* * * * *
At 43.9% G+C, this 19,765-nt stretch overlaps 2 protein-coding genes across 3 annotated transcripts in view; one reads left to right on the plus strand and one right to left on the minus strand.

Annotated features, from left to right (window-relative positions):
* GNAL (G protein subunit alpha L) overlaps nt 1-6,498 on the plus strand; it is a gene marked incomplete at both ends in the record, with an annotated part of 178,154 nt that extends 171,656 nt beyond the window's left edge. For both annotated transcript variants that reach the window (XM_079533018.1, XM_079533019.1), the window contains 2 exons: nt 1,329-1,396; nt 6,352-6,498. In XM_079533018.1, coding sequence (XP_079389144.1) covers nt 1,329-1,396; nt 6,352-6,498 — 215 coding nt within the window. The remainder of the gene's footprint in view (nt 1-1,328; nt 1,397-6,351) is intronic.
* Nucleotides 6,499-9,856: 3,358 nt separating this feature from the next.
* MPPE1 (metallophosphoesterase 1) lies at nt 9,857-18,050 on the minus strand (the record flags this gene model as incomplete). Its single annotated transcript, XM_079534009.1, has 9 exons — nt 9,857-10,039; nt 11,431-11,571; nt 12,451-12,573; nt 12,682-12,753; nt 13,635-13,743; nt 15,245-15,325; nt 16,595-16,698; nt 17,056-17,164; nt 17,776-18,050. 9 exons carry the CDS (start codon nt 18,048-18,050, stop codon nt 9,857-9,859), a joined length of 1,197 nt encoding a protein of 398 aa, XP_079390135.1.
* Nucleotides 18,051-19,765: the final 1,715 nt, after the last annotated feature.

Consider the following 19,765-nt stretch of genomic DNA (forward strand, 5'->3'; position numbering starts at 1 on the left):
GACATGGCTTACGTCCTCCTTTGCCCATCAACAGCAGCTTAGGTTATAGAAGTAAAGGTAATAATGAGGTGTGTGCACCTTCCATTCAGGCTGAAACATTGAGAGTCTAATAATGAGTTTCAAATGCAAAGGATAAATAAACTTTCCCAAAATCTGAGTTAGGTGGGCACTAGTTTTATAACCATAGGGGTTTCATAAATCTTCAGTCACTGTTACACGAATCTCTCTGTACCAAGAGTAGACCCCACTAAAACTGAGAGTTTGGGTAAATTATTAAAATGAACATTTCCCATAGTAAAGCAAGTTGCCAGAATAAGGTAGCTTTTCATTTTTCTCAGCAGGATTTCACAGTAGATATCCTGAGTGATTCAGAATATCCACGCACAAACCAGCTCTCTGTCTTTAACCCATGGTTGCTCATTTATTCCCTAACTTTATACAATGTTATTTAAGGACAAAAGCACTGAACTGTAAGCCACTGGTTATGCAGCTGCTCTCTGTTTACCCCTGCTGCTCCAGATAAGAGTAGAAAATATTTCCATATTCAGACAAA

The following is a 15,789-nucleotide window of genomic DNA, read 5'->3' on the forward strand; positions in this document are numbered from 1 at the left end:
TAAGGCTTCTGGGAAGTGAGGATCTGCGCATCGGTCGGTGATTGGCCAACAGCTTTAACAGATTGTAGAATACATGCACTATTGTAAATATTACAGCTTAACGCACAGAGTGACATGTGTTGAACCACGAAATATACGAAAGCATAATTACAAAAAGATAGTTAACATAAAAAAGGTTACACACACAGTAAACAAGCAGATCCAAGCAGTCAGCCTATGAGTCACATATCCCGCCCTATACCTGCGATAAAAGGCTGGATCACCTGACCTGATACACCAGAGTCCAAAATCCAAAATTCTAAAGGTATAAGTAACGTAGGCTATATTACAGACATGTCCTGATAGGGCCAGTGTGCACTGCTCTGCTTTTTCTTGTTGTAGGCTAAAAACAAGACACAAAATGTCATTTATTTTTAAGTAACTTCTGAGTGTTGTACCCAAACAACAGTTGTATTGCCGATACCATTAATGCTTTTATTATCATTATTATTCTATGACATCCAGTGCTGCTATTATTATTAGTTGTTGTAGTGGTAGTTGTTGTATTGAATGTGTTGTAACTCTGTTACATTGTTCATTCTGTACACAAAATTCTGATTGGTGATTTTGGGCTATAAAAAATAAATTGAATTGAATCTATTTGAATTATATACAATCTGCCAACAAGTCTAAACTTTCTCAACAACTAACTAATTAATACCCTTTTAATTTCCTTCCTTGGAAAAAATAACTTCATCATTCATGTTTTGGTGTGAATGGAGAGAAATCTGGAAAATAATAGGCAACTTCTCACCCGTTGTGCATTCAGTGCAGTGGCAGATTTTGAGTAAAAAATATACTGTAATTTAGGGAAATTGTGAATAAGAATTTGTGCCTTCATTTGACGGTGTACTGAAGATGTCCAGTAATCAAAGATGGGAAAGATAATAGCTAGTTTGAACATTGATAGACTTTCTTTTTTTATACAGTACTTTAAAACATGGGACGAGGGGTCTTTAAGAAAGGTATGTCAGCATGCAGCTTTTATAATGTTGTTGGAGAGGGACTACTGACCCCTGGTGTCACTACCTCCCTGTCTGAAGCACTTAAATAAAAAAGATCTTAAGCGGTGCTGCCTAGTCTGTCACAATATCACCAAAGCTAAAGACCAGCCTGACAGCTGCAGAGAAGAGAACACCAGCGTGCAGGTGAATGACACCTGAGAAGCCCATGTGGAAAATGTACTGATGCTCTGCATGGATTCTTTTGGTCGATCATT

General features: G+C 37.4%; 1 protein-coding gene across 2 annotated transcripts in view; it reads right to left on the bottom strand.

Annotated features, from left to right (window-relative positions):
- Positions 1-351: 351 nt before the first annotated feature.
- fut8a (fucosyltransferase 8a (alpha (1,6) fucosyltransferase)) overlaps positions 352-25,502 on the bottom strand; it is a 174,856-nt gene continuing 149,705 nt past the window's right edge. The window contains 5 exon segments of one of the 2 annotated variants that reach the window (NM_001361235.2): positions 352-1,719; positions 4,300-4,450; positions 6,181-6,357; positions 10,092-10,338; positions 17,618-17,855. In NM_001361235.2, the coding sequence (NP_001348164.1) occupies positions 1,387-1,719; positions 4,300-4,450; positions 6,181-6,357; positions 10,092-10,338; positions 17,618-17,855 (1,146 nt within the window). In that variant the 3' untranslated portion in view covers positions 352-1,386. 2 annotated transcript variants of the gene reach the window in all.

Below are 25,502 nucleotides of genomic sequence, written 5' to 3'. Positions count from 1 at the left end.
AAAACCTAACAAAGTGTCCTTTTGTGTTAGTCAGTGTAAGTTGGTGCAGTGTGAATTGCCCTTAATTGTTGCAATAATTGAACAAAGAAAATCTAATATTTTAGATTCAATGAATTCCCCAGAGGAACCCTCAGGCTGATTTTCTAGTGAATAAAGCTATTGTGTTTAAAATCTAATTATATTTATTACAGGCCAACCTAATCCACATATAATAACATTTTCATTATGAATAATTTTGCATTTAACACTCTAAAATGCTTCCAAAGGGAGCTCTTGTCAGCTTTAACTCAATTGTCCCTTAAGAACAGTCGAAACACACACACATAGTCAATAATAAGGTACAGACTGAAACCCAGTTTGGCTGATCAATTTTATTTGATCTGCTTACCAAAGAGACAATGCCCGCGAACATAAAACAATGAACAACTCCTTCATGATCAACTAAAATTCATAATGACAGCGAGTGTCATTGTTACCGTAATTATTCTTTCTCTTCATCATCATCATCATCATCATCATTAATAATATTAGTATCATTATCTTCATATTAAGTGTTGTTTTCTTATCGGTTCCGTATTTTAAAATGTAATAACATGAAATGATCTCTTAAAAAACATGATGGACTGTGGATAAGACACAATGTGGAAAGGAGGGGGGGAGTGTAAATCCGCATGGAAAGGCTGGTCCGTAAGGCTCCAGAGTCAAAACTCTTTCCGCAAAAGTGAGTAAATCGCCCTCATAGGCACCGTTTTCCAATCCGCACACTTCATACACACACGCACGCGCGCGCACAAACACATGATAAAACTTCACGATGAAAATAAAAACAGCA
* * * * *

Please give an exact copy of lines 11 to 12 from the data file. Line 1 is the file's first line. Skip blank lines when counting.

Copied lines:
General features: G+C 37.4%; 1 protein-coding gene across 2 annotated transcripts in view; it reads right to left on the bottom strand.

Annotated features, from left to right (window-relative positions):